1. Computational and Systems Biology
  2. Genetics and Genomics
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Intrinsic adaptive value and early fate of gene duplication revealed by a bottom-up approach

  1. Guillermo Rodrigo  Is a corresponding author
  2. Mario A Fares
  1. CSIC – UPV, Spain
  2. CSIC – UV, Spain
  3. University of Dublin, Ireland
Research Article
Cite this article as: eLife 2018;7:e29739 doi: 10.7554/eLife.29739
7 figures and 1 additional file

Figures

Fitness trade-off related to metabolic benefit and expression cost.

(a) Scheme of a paradigmatic genetic system, coupling regulation and metabolism, where a given environmental signal determines the physiology of the cell. The environmental molecule can be metabolized by the cell, and it can also activate transcriptionally the expression of enzymes. A particular case is the lactose utilization system of E. coli. (b) Scheme of the same system with gene duplication. (c) Illustrative chart of the fitness trade-off showing four different cellular regimes. When the signal molecule (lactose) is not present in the medium, the expression of the enzyme (LacZ) is not required. However, when the signal molecule is present, the enzyme is required for its metabolic processing. (d) Fitness (W) landscape as a function of lactose (contributing to the benefit, x denotes its concentration) and LacZ (contributing to both the benefit and the cost, y denotes its concentration). This was experimentally determined. x0 denotes the lactose EC50 on LacZ expression, so x/x0 is a normalized lactose concentration. (e) Dose-response curve between lactose and LacZ. The solid line corresponds to the actual regulation (experimentally determined), whilst the dashed line corresponds to a hypothetical optimal regulation (obtained by imposing dW/dy = 0). (f) Sensitivity to changes in lactose dose, either in fitness (dW/dx, solid line) or in LacZ (dy/dx, dashed line), characterizing the nonlinear phenotypic plasticity of the cell. Each curve is normalized by its maximum. This also measures sensitivity to molecular noise. The region where information transfer is high is shaded.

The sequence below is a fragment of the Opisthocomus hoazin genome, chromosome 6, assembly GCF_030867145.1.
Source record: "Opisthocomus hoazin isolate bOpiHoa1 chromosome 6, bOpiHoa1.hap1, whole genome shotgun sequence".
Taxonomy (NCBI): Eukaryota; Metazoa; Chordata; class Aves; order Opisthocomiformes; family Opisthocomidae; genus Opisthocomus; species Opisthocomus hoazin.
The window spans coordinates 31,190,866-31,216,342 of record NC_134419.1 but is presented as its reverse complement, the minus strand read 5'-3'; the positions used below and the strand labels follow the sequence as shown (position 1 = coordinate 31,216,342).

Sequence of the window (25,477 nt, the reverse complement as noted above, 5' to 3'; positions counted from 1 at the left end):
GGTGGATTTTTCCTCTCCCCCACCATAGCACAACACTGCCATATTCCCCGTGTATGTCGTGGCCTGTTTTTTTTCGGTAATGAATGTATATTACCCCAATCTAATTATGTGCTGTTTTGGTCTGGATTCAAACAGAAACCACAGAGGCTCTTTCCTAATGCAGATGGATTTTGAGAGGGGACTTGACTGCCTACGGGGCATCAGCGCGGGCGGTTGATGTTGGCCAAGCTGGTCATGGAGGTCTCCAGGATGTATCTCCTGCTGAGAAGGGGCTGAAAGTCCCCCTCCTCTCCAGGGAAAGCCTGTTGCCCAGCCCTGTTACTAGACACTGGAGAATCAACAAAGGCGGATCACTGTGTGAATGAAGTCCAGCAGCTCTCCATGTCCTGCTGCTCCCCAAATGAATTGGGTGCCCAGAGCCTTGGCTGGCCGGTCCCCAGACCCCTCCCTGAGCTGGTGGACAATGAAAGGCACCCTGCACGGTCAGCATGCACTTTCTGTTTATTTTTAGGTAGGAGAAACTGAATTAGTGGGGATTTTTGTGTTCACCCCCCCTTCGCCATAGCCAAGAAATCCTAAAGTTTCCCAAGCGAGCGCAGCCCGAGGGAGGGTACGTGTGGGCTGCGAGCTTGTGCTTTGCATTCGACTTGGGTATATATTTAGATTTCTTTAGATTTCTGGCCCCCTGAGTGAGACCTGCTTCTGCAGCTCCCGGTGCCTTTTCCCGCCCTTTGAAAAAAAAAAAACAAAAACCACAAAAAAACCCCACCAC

https://doi.org/10.7554/eLife.29739.002
Schematics of cell fitness as a function of gene expression.

Fitness function can (a) present a maximum, (b) be flat, or (c) present a minimum. Depending on the local shape, stochastic fluctuations in expression can be costly, beneficial, or neutral.

https://doi.org/10.7554/eLife.29739.003
Selective advantage of gene duplication. 

(a) Block diagram of the system. Gene expression is calculated by means of a stochastic function, whilst fitness by means of a deterministic one. (b, c) Single-cell responses at different lactose doses (stochastic simulations, noise amplitudes of ηin = 0.5 and ηex = 0). Lactose and LacZ concentrations are denoted by x and y, respectively. The solid white line corresponds to the deterministic simulation. In b) the genotype contains a single copy of lacZ gene, whilst in c) it contains two copies. The value of mutual information (I) is shown in both cases: 1.29 bits of information in case of a singleton and 1.58 bits in case of a duplicate (about 25% increase in fidelity, significance assessed by a z-test, p ≈ 0 with 104 points). (d) Selection coefficient (S) of a genotype with two copies of lacZ gene over another with just one copy. The mean selection coefficient is shown (dashed line). Skewness coefficient of 2.63. W values calculated from x, y values shown in b, c). (e) Fitness (W) as a function of LacZ (constant x = 0.2 mM), showing the distributions of expression (boxplots) in case of one or two gene copies. The actual LacZ expression is shown (dashed line). (f) Dose-response curve between lactose concentration and the median LacZ expression (⟨y⟩). The solid lines correspond to the actual responses in case of one (black) or two (gray) gene copies (ηin = 0.5 and ηex = 0), whilst the dashed line corresponds to the optimal response. (g) Mean selection coefficient (⟨S⟩) landscape of gene duplication as a function of the median lactose dose (⟨x⟩, fluctuating dose) and the amplitude of intrinsic noise (ηin, with fixed ηex = 0.3). In all these plots, the expression levels of the duplicates with respect to the singletons are equal (ymax,1 = ymax,2 = 0.5).

https://doi.org/10.7554/eLife.29739.004